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I am working on a problem which revolves around individual axons / nerve cells in two treatment conditions. All relevant questions are clearly on the axon level, and dependent on properties (size, myelination, etc) of individual axons. However, I think that treating each axon as an independent observations without considering which animals they belong to would be cheating. Hence I would like to use a two-level approach with axons nested within animals.

Reading up on this it seems to me that I could use either a nested anova (aov in R with animal_id as a random effect) or a multilevel linear model (nlme / lme4 with a random intercept). But I'm having a hard time deciding between them (in practise, both actually produce fairly similar results).

Here's what I've learned so far:

  • I understand that nlme / lme4 use maximum likelihood methods which should make them more suitable for unbalanced designs but I do not think that this is a particularly big problem in my case.

  • I have also heard suggestions that nested anovas may be more suitable for smaller sample sizes. Is this true?

  • Finally, the developers of lme4 seems to be vehemently against the idea of assigning p values to their results. if I understand correctly this is because "degrees of freedom" is not a very straight forward concept in mixed linear models. But whenever I see people make this argument they also seem to be opposed to p values and null hypothesis testing in general. Is there a better case for trusting the p values in nested aov compared to lme4?

I am very grateful for any answer or comment.

Thank you

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After having spent a few days in the library, I still feel far from understanding all implications of the two options. However, I have learned a few things and if anyone else is in the same boat, I would very much recommend the book "Multilevel Analysis" by Snijders and Bosker to guide your decision. It is by far the best text on this topic that I could find and spans from nested ANOVAs to very complicated multilevel linear models.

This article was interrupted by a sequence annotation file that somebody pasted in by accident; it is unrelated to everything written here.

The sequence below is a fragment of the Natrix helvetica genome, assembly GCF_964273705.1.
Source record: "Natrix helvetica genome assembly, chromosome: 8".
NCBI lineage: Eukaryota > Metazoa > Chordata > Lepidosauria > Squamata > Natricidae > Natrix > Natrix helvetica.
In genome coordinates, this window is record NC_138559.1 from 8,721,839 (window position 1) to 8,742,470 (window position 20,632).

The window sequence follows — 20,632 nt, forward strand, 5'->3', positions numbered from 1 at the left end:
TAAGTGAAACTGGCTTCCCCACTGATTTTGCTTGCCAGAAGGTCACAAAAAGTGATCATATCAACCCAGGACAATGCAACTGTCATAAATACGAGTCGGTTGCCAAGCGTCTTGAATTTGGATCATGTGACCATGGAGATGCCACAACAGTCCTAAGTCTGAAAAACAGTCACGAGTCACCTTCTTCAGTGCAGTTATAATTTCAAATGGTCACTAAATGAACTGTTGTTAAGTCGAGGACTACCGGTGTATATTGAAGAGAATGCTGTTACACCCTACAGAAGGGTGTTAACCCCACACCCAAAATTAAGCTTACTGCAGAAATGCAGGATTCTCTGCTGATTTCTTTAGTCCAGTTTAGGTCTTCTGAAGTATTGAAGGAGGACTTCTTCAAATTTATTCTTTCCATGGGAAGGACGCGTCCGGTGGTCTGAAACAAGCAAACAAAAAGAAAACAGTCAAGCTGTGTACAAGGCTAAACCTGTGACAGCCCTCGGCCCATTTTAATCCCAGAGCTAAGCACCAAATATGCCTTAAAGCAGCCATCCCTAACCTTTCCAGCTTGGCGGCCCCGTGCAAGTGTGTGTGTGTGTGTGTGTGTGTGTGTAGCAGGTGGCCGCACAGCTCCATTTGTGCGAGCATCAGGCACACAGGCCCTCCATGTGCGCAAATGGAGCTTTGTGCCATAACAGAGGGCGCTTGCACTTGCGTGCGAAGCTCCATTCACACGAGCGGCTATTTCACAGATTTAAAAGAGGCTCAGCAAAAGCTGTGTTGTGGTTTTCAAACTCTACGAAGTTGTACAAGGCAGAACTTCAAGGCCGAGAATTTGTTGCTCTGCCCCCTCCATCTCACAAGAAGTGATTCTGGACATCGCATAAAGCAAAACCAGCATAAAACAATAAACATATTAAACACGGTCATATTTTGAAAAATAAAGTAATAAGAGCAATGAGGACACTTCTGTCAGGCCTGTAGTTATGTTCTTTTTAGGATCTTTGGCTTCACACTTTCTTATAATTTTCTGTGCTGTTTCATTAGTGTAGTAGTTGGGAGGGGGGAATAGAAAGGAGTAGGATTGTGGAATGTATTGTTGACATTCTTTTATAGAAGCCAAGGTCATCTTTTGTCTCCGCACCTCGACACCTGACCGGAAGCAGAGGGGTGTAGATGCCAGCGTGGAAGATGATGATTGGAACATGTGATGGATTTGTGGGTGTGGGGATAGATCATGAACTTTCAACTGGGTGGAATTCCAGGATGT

For me, it provided some clarification for my three points above:

1) Even though I have fairly balanced groups, my group sizes are small enough that changing a few values on the micro level can have a significant effect on the group variance. Multilevel linear models should be more stable in this situation because group effects of one group inform those of other groups. S&B emphasize that this effect may be particularly noticeable for groups with <50 individuals. [+1 MLM]

2) S&B suggest having at least 10, ideally 20+ groups in an MLM analysis. I am definitely at the low end of this spectrum. [+1 ANOVA?]

3) Yes, F-tests for nested ANOVAs are definitely much more straight-forward. S&B seem to believe that there is a case for p-values in MLMs, too but reading the book makes very clear why it is a lot more complicated. [+1 ANOVA]

I hope this helps someone. I am still very much unsure how to proceed so if anyone has a comment I'd be really happy to read it.

Cheers

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